UPDATED Provincial police force demands consideration

UPDATED High cost of RCMP officers discussed recently

Please note that in this column, I’m discussing the overall cost of a police officer to a municipality, over and above just the police officer’s salary.

When I first learned about the provincial government’s discussion around police funding, the first thing that jumped into my mind was that someone, somewhere in Edmonton was of the mind some money can be saved if policing costs are fully downloaded onto municipalities.

The provincial government’s current program of gathering opinions on police funding seems a bit strange to me; there could actually be other serious issues with policing in Alberta that actually need to be looked at.

Currently, municipalities over 5,000 in population pay full costs for their policing and may receive provincial grants. Communities under 5,000 population don’t pay directly (the province funds it and, yes, those are tax dollars that come from us too).

Pretty much throughout my career I’ve heard at urban councils that I covered the police funding model is unfair. Smaller municipalities should have to pay for their police just like the larger ones claimed these councilors.

At a recent county council meeting I covered, the issue of the dollar value of an RCMP officer was discussed. I remember attending a town council meeting about 20 years ago where this exact issue was being discussed, and at that time the council was told an RCMP office cost $85,000 a year, which included a vehicle. Certainly, the dollar value today must be much higher.

Apparently, this dollar value is a bit higher than other police forces, for example, Medicine Hat City Police and the Lacombe Police Service to name a few. Twenty years ago, in the meeting I attended, it was stated the reason RCMP are so much more expensive than normal police is that RCMP training is extremely good. RCMP officers are trained to be patrol officers and investigators, so municipalities in effect get two police officers for the price of one. In fact, if I recall correctly, the word “paramilitary” was used to describe RCMP training.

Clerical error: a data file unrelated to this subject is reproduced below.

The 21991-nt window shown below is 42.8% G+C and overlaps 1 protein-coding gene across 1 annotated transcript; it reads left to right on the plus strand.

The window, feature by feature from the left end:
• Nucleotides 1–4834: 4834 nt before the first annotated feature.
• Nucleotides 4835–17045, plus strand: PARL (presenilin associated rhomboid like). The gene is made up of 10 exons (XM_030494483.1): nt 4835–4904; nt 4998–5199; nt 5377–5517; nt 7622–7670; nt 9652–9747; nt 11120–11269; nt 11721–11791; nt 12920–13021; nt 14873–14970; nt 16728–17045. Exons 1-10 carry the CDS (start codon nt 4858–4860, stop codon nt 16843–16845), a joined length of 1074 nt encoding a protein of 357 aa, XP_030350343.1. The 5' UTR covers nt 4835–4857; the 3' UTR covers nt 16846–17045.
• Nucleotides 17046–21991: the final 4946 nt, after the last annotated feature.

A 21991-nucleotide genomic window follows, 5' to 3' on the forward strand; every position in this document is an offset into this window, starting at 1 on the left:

Editor’s note: The Wetaskiwin RCMP commander Insp. Keith Durance made a good point Oct. 16 with the following information: …”can advise that in most cases and with most ranks, the Rcmp are paid at a rate well under those of other police forces around Canada. Google ” OPP rates of Pay” and you will find that most of the rates of pay for a lot of the police forces are listed.”

It was also recently stated that RCMP retirements across the country are outstripping the number of new RCMP constables coming out of the Regina depot resulting in a net loss of police officers and a chronic “understaffing” problem in Alberta.

In Alberta, as our population grows and rural crime continues to stack on top of urban issues, it may be time to take a look at what other large jurisdictions in Canada have done to get policing at a price they can afford, for example, the Ontario Provincial Police.

Alberta could develop its own provincial police force with its own wants and needs that wouldn’t necessarily require “paramilitary” training, which I’m sure is quite expensive. The provincial police force could handle regular patrol duties, investigations and traffic, so the sheriffs could be folded into the APP. Both Edmonton and Calgary have their own police forces and I’m sure cost was probably one of the main factors in that decision.

It may be time to consider that Alberta has grown to the level where we have to ask what do we need when it comes to policing, and what can we afford? If, for example, two APP officers could be hired for the cost of one Mountie, that is an issue that demands close consideration.

Stu Salkeld is the editor of The Wetaskiwin Pipestone Flyer and writes a regular column for the paper.

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